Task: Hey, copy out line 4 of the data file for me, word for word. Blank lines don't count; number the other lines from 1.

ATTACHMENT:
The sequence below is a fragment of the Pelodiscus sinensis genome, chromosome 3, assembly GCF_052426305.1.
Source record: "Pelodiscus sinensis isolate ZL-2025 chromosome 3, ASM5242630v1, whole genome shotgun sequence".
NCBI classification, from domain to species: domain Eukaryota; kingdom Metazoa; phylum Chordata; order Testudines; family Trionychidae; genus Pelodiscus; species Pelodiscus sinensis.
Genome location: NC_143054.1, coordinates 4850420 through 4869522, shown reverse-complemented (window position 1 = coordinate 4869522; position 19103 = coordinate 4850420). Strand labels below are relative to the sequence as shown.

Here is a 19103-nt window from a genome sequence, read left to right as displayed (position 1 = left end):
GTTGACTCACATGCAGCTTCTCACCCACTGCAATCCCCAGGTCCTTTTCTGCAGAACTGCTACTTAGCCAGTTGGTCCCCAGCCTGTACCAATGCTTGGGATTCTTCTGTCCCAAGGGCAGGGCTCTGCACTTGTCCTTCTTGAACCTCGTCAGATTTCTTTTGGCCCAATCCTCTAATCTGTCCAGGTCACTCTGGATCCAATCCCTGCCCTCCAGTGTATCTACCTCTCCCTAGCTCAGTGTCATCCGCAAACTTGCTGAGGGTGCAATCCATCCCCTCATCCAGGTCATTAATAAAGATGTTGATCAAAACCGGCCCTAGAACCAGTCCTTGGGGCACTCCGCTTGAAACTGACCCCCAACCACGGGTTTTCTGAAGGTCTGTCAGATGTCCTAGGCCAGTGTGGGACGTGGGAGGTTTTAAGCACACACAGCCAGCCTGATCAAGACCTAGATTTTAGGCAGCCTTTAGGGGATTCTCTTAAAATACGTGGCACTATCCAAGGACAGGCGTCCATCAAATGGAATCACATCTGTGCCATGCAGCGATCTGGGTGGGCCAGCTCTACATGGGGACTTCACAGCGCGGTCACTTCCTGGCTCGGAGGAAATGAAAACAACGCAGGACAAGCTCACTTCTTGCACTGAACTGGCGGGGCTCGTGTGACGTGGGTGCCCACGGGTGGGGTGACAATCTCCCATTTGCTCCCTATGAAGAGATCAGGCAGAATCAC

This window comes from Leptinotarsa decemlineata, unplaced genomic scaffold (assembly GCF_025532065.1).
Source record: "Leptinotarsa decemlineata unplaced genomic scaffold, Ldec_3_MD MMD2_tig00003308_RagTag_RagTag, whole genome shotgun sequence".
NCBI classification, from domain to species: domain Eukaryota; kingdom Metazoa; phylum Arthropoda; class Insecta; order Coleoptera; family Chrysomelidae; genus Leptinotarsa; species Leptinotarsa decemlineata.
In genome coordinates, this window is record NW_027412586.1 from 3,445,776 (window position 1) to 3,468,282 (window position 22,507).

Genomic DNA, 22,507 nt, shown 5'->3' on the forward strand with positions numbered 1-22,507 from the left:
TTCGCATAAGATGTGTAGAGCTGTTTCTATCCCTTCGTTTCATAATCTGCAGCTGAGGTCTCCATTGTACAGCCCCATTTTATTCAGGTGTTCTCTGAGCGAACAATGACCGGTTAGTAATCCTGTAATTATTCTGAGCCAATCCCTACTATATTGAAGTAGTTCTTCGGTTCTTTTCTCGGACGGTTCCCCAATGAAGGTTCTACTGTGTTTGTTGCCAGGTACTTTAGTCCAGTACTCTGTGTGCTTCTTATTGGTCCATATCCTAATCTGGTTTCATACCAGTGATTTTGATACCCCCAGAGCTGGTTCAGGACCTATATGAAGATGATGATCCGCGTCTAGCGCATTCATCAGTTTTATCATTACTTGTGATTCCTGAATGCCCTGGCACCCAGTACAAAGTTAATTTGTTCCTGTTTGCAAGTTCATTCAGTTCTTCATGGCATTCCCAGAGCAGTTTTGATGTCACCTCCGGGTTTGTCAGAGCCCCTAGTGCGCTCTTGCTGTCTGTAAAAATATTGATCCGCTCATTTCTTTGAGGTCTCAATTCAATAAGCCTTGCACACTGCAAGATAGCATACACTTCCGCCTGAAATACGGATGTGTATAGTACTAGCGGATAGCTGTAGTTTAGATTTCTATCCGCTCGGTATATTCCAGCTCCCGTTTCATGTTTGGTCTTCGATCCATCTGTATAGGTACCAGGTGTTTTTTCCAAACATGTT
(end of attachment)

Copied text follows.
Genome location: NC_143054.1, coordinates 4850420 through 4869522, shown reverse-complemented (window position 1 = coordinate 4869522; position 19103 = coordinate 4850420). Strand labels below are relative to the sequence as shown.